"The Supreme Court recently, in Coolidge v. New Hampshire, 403 U.S. 443, 91 S.Ct. 2022, 29 L.Ed.2d 564, found warrantless searches of an auto to have been objectionable but under completely distinguishable circumstances. The court drew a distinction between Chambers, which corresponds to the case here, and the question in Coolidge. It said: `The rationale of Chambers is that given a justified initial intrusion, there is little difference between a search on the open highway and a later search at the station. Here, we deal with the prior question of whether the initial intrusion is justified. For this purpose, it seems abundantly clear that there is a significant constitutional difference between stopping, seizing, and searching a car on the open highway, and entering private property to seize and search an unoccupied, parked vehicle not then being used for any illegal purpose.'"

Defendant next argues that the theft charge was not proved beyond a reasonable doubt. This point requires an additional recital of the circumstances — as the crime was proved if at all by circumstances alone. Defendant likewise maintains that the charge of forgery lacked the requisite proof. We can consider both of these points together, as, proof as to each is, in our opinion, proof of the other — the circumstances intertwine.

• 8 We have these facts in addition to those already narrated. First, the circumstance of the theft of 22 money orders. Relating to the mode of proof of this fact, defendant argues that such was made or based solely on hearsay. But he made no objection to this hearsay proof at the trial, thus such point is waived — as only by objection "generally" can an issue of law be posited for review. Having been properly admitted its believability is for the jury. The stolen money orders were serially numbered, and the 13 that were found in the glove compartment matched up with their missing numbers taken in the theft. Unique, perhaps is the fact that the money order alluded to on the motion to suppress was not the subject matter of the forgery charge, but another money order that defendant successfully passed at another bank. This money order so passed by defendant also matched serially with one of the missing numbers of the 22 stolen money orders. Relating to the forgery charge, there was testimony that the postal money order was falsely made (Count I) — in the sense that it had not been properly stamped, signed and initialed, and then passed (Count II). Both counts read that the money order "purported to have been stamped and made by an agent of the U.S. Postal Department" and the proof was that it was not so "made".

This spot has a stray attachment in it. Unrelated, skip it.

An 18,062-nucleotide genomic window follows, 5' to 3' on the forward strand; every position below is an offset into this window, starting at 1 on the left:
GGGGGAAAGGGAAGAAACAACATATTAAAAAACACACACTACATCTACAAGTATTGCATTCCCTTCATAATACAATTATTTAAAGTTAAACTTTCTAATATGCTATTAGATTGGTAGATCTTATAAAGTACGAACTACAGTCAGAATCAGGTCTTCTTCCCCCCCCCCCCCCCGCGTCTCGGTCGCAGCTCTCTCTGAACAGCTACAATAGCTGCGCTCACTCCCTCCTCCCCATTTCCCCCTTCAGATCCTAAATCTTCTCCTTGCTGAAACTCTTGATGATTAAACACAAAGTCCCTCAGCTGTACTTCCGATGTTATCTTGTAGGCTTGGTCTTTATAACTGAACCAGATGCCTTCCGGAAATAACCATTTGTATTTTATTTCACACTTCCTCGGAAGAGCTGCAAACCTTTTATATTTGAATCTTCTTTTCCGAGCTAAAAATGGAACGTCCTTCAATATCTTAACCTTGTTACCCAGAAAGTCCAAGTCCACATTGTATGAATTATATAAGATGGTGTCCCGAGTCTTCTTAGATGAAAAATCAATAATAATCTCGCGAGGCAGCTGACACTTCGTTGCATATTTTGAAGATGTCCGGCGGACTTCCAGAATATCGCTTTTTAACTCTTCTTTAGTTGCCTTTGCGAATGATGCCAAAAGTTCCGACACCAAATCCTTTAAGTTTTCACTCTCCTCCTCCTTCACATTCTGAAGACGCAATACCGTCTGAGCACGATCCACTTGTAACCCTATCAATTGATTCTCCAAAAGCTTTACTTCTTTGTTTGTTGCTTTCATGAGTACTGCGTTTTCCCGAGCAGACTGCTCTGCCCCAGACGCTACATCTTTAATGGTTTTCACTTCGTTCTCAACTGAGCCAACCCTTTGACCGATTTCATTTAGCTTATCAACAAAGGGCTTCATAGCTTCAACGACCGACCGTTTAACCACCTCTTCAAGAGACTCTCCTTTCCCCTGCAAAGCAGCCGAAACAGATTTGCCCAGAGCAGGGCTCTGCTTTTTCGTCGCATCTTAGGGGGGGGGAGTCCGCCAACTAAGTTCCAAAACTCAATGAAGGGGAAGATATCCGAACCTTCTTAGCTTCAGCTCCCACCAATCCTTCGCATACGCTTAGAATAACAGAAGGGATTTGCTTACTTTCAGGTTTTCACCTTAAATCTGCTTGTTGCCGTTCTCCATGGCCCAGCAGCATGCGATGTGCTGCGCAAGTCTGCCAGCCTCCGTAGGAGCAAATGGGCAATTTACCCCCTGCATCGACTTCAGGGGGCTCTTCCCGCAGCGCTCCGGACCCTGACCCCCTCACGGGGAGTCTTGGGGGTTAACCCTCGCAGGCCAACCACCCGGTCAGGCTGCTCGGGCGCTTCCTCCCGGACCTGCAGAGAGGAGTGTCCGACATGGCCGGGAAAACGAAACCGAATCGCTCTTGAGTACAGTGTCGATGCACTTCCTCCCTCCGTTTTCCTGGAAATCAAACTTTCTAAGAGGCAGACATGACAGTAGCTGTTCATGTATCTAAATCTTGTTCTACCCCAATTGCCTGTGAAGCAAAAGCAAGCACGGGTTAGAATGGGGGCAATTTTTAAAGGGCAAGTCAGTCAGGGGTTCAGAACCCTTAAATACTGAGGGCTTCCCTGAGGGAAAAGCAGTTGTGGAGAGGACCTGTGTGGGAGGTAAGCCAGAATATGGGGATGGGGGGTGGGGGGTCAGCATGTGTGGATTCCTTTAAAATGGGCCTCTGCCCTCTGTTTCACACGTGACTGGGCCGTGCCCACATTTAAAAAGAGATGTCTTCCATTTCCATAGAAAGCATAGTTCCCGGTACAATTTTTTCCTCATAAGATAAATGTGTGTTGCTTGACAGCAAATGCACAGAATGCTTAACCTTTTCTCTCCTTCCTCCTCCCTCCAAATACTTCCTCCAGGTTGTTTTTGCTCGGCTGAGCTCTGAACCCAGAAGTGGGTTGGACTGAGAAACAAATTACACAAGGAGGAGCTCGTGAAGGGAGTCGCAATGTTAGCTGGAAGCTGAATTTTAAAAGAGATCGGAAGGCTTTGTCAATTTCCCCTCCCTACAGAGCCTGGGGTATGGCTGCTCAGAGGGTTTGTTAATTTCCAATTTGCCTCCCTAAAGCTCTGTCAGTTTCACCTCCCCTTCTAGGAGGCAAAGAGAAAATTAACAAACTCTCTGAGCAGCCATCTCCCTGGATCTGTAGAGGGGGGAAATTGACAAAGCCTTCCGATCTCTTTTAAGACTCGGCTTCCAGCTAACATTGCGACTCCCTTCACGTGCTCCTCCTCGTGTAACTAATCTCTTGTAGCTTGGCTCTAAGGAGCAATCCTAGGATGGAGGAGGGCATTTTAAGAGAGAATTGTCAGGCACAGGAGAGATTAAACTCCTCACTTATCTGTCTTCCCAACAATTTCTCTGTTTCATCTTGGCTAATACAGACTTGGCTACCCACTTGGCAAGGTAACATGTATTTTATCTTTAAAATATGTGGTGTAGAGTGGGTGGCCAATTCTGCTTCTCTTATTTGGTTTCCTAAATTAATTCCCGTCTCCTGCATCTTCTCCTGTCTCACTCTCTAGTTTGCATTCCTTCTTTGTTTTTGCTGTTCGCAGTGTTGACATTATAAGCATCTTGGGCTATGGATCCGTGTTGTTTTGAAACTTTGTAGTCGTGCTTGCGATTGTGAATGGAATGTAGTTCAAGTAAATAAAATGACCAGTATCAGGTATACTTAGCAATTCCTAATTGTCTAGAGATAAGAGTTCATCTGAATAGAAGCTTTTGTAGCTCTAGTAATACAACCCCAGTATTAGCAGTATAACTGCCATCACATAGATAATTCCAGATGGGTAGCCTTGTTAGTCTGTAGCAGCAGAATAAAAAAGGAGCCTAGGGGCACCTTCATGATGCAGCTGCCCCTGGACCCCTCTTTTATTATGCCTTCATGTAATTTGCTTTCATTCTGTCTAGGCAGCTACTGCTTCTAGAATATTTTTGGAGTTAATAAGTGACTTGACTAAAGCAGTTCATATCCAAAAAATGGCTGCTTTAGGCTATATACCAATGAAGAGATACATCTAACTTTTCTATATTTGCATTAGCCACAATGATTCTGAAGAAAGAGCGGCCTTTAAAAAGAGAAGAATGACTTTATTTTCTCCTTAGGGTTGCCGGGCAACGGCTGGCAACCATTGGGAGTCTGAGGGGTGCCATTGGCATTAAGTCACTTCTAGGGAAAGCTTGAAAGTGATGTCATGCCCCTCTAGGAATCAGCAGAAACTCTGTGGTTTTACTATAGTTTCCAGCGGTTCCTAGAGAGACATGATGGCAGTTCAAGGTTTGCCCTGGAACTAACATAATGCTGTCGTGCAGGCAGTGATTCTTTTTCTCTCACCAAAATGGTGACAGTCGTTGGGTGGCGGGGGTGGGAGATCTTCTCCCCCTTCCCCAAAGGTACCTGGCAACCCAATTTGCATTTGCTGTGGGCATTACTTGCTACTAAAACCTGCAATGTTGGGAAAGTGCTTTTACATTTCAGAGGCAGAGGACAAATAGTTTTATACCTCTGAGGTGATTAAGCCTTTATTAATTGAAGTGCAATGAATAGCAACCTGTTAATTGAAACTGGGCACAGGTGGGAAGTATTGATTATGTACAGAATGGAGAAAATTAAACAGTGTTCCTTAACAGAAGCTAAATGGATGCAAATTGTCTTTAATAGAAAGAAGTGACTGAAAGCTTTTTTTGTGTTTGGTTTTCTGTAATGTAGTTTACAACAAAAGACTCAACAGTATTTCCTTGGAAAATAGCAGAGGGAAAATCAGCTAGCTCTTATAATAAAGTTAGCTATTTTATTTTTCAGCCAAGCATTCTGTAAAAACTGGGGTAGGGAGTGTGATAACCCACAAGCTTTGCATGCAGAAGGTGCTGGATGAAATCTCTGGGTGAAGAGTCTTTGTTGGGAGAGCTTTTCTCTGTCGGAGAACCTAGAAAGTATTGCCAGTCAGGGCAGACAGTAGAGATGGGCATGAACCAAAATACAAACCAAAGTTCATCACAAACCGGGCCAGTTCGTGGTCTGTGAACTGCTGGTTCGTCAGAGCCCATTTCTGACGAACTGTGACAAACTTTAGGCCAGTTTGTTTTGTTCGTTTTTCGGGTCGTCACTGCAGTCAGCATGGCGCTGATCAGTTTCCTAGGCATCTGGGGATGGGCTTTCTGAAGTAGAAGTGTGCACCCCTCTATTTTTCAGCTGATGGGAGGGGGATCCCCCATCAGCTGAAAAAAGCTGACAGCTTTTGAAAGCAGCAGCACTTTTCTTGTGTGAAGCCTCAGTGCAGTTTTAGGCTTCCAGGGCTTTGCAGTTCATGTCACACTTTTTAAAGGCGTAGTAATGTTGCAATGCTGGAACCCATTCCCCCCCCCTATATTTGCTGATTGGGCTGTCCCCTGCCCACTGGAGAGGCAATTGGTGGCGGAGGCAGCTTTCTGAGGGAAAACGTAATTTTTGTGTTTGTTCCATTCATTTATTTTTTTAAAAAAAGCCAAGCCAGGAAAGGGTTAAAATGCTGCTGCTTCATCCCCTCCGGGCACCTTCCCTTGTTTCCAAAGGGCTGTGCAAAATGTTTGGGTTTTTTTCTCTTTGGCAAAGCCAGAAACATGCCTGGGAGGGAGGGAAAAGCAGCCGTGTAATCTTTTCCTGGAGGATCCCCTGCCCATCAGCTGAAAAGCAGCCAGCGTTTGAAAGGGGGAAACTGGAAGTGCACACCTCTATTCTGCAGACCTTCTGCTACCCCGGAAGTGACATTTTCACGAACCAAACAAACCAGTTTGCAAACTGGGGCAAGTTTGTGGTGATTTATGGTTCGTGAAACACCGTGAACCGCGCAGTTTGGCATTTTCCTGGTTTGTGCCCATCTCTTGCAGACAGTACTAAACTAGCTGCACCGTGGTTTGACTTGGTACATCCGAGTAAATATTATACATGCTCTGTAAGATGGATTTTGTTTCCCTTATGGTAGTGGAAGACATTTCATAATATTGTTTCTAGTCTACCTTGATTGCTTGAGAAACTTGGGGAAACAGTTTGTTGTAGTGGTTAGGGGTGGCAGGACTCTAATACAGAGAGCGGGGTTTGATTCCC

• 9 These circumstances are not in dispute — in the sense that there was contrary evidence. They stand unrebutted — and no triers of the fact could so find them to be true. Defendant does not argue this — he simply says that these circumstances do not raise the type of inferences that will support the quantum of proof required to convict in criminal cases. Briefly put we have these facts: Defendant passes a falsely made and stolen money order; he is the driver of an automobile which has 13 of the stolen money orders in its glove compartment; and all of these circumstances occur on the same day following the theft — we say "following" because the money orders were not reported as stolen the day before but on the morning of the day in question. We think the inferences — as opposed to suspicions — that can be drawn from these circumstances are, (1) defendant knowingly obtained and exerted unauthorized control over 14 money orders, knowing them to have been stolen by another or under such circumstances as would reasonably induce him to so believe, with intent to permanently deprive the owner thereof, and (2) knowingly and with intent to defraud, possessed and passed a U.S. Postal Money ...